The Think-Aloud Controversy in Second Language Research aims to answer key questions about the validity and uses of think-alouds, verbal reports completed by research participants while they perform a task. It offers an overview of how think-alouds have been used in language research and presents a quantitative meta-analysis of findings from studies involving verbal tasks and think-alouds. The book begins by presenting the theoretical background and empirical research that has examined the reactivity of think-alouds, then offers guidance regarding the practical issues of data collection and analysis, and concludes with implications for the use of think-alouds in language research. With its focus on a much-discussed and somewhat controversial data elicitation method in language research, this timely work is relevant to students and researchers from all theoretical perspectives who collect first or second language data. It serves as a valuable guide for any language researcher who is considering using think-alouds.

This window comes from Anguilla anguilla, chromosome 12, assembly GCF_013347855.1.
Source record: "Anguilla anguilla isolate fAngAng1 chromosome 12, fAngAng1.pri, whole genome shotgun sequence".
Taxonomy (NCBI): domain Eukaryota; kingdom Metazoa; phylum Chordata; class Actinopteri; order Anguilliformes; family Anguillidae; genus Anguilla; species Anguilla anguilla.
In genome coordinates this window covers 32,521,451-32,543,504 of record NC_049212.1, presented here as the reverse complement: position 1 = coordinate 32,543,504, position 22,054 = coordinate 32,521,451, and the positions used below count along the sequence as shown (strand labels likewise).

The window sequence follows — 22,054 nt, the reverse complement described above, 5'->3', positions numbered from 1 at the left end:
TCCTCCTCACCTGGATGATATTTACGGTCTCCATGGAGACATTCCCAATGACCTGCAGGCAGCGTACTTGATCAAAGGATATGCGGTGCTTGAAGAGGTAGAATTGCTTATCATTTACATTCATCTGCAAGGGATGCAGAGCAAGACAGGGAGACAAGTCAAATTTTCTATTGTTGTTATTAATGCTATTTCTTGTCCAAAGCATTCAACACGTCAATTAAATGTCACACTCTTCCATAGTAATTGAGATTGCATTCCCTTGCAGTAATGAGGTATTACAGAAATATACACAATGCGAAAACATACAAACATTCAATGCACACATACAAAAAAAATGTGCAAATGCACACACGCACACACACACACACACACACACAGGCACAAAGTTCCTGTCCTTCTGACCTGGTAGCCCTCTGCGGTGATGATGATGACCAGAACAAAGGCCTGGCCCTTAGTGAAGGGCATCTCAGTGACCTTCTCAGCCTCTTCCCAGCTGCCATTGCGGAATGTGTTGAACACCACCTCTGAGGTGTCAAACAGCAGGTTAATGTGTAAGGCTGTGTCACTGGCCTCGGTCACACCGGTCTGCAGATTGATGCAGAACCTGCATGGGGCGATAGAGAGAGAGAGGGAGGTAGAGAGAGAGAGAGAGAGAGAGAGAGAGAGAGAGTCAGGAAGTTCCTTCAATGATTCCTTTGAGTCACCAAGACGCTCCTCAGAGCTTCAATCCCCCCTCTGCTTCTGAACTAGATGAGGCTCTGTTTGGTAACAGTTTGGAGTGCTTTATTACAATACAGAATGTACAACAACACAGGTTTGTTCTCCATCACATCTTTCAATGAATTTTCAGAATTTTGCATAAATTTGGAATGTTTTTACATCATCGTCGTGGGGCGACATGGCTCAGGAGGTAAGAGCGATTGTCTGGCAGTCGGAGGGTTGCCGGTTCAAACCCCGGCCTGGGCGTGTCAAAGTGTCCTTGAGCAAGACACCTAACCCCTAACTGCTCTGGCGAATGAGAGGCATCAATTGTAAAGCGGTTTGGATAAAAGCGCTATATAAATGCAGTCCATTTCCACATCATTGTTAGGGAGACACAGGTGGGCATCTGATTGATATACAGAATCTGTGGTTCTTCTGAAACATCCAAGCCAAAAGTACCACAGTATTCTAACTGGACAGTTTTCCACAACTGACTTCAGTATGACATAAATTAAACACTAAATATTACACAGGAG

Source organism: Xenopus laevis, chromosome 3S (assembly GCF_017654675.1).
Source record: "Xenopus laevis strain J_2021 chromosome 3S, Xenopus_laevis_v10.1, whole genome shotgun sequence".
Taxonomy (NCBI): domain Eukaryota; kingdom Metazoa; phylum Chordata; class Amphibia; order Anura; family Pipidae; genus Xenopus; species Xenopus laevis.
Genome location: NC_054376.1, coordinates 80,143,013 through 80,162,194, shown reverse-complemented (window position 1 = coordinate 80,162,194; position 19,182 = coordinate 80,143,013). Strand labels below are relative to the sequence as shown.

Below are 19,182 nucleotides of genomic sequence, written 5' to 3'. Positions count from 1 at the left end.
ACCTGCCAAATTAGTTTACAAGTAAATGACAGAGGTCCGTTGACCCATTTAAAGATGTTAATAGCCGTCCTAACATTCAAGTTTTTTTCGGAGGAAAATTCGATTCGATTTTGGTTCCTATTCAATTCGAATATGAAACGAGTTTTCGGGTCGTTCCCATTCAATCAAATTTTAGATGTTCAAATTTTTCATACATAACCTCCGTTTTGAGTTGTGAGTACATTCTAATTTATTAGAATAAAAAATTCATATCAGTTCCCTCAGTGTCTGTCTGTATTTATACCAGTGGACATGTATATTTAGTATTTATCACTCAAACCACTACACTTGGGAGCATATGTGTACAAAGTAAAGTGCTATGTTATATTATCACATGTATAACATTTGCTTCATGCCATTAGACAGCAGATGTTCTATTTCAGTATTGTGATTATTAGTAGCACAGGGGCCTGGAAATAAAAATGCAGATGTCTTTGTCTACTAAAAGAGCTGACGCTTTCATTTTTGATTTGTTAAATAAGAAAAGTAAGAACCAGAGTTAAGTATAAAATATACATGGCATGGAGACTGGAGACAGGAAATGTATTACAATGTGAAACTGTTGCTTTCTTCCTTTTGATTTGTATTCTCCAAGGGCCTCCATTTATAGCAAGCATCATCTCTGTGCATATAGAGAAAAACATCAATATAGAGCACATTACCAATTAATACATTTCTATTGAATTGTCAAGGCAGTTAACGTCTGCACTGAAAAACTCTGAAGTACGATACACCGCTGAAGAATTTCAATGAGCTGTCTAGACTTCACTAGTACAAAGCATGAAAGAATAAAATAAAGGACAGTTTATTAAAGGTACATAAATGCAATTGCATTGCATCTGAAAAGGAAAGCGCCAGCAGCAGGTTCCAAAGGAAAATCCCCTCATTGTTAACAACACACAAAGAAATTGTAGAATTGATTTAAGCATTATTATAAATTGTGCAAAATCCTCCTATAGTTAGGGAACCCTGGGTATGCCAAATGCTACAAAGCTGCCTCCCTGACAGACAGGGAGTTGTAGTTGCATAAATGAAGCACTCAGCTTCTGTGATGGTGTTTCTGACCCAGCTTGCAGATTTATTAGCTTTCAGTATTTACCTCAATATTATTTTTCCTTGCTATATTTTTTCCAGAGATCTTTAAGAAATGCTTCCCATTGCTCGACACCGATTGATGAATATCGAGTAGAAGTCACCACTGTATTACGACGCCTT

Chapter 1: The use of verbal reports in language research. Chapter 2: Controversy over the use of think-alouds. Chapter 3: Features that Make a Task Amenable to Think-Aloud: A Meta-analysis of Studies Investigating the Validity of Think-Alouds on Verbal Tasks. Chapter 4: Data Collection Considerations. Chapter 5: Data Analysis Considerations. Chapter 6: Conclusion. Appendix A: Studies Included in the Meta-Analysis. Appendix B: Summary of Unique Sample Studies.
The Second Language Acquisition Research series presents and explores issues bearing directly on theory construction and/or research methods in the study of second language acquisition. Its titles (both authored and edited volumes) provide thorough and timely overviews of high-interest topics, and include key discussions of existing research findings and their implications. A special emphasis of the series is reflected in the monographs dealing with specific data collection methods or instruments. Each of these monographs addresses the kinds of research questions for which the method/instrument is best suited, offers extended description of its use, and outlines the problems associated with its use. The volumes in this series will be invaluable to students and scholars alike, and perfect for use in courses on research methodology and in individual research.